Scenario planning helps businesses navigate an uncertain future by planning for various potential future environments. While it may seem like more effort than it is worth for small and medium enterprises (SMEs), one need only look back over the past 18 months to appreciate the importance of planning for an uncertain future, says Alex Appleby, Retail Capital Head of Treasury.
“While it is very unlikely that many business owners would have predicted or budgeted for a virus pandemic – there were certainly warnings signs leading up to the countrywide lockdown – prudent businesses would have had a worst-case scenario (or very quickly developed one) within their planning. These usually entail disaster situations,” says Appleby.
“This is not about being a pessimist,” explains Appleby. “Scenario planning will touch on all ends of the spectrum from the most favourable to the most reasonably difficult. In essence, it helps business owners understand how various events or situations will affect their ability to do business. This enables the various arms of a business to be prepared – operations, finance, support, and everyone else, can plan their responses accordingly.
“We instinctively understand the need to ‘save for a rainy day’. Now, we may not want to endure a rainy day, and perhaps we don’t think it will rain any time soon, but by saving for its potential arrival means that we know certain things will be taken care of. This is how businesses should approach having a plan in place for various scenarios,” he says. He adds that all plans will be fluid and need to be updated as events and assumptions evolve.
Depending on the size and complexity of a business, scenario planning can become a complicated and time-intensive exercise, which may put small business owners off. “Small businesses owners are generally on the ground running the business. Their focus is on sales, customer relationships, and operations, while at the same time overseeing finance and their employees, etc. They cannot imagine freeing up the time to complete the exercise, or find the money to pay a consultant to do so,” says Appleby.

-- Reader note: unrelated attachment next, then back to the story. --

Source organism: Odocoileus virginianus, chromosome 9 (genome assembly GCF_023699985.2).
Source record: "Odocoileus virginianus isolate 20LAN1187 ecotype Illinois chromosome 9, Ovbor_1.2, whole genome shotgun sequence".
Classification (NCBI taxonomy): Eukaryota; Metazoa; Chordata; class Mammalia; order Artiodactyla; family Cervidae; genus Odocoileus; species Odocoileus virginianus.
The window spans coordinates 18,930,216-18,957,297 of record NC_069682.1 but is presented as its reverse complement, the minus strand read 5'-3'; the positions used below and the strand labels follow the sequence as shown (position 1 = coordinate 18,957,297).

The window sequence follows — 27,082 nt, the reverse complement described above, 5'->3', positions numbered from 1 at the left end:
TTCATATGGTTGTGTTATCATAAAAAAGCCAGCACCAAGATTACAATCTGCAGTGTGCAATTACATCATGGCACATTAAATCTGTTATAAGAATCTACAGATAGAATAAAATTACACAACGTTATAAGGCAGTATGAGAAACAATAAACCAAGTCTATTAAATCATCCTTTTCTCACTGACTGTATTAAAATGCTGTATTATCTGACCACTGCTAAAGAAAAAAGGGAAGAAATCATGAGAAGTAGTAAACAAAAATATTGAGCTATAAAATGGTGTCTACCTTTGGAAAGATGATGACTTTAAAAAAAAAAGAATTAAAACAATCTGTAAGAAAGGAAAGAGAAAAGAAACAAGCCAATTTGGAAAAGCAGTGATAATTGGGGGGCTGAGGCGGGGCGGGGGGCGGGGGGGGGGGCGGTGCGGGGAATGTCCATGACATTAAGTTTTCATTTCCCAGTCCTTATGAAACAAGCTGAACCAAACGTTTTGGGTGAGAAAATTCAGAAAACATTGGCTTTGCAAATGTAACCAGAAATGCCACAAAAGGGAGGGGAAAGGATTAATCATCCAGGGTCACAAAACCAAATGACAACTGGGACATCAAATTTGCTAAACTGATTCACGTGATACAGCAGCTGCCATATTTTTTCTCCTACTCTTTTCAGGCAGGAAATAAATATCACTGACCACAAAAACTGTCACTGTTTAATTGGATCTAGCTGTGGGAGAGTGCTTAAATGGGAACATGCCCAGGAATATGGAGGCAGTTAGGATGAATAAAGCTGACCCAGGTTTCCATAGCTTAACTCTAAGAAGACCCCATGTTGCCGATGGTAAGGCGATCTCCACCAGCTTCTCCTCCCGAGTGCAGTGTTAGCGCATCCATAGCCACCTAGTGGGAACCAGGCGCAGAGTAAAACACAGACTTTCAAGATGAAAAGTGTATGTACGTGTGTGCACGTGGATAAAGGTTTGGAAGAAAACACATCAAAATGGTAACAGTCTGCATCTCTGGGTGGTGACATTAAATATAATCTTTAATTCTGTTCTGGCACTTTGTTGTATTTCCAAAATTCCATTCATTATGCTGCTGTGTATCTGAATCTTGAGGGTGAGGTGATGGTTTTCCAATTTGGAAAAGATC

However, he says that even in these cases, where micro-enterprises are being run by small teams with little time and few resources, they would do well to perform at least a rudimentary scenario-planning exercise. “At the very least, even if the business owner works to put a business continuity plan in place, the exercise holds immense value. Again, in the context of Covid-19, it is evident how this type of planning would have helped many businesses,” he says.
SMEs should begin with the big picture. “Start with the pandemic. We are now in a third wave – what are the implications of the vaccination drive taking longer than the fourth wave possibility? If it picks up and runs ahead of schedule, how is that likely to affect the shape of the pandemic and business conditions?
“The big picture also includes things like global geopolitics and the oil price, the fourth industrial revolution, how technology is likely to change business, local politics and governance and how various outcomes are likely to affect the economy.”
He says that once an SME has considered the main drivers of the big picture, the next step would be to decide which of them have the most impact on the business.
“If you are in tourism, for example, these may include the pandemic’s impact on borders and tourists resuming international travel, local tourists and their tastes and buying power, the weather, and perhaps legislation specific to the industry. If you’re in hospitality, perhaps it is food prices and consumer demand – more than a year into the pandemic we are all developing more insight to enable businesses to plan for the current wave of infections and the period beyond this when transmissions subside. Try to stick to the two main drivers most likely to impact your business,” he says.
Once the main drivers have been defined, the business owner should draw up various scenarios that could reasonably play out, and then consider how the business would react, and importantly, what needs to be in place to enable the business to make those calls. If a business requires a funding partner to help it scale during favourable scenarios, then building those relationships now, rather than reacting in the moment, makes the most strategic sense.
“Carefully consider the implications of the different scenarios and start planning your strategy and goals, cognisant of these scenarios,” he says, adding that it is important not to feel as though every possible scenario and every possible outcome should be analysed. Not only is this impossible, but it would become counterproductive.
Rather, the goal of the exercise is to empower an SME and its leadership team to be able to respond quickly and effectively to whichever changes occur in the world that would affect the running and profitability of the business. It is an exercise in building resilience.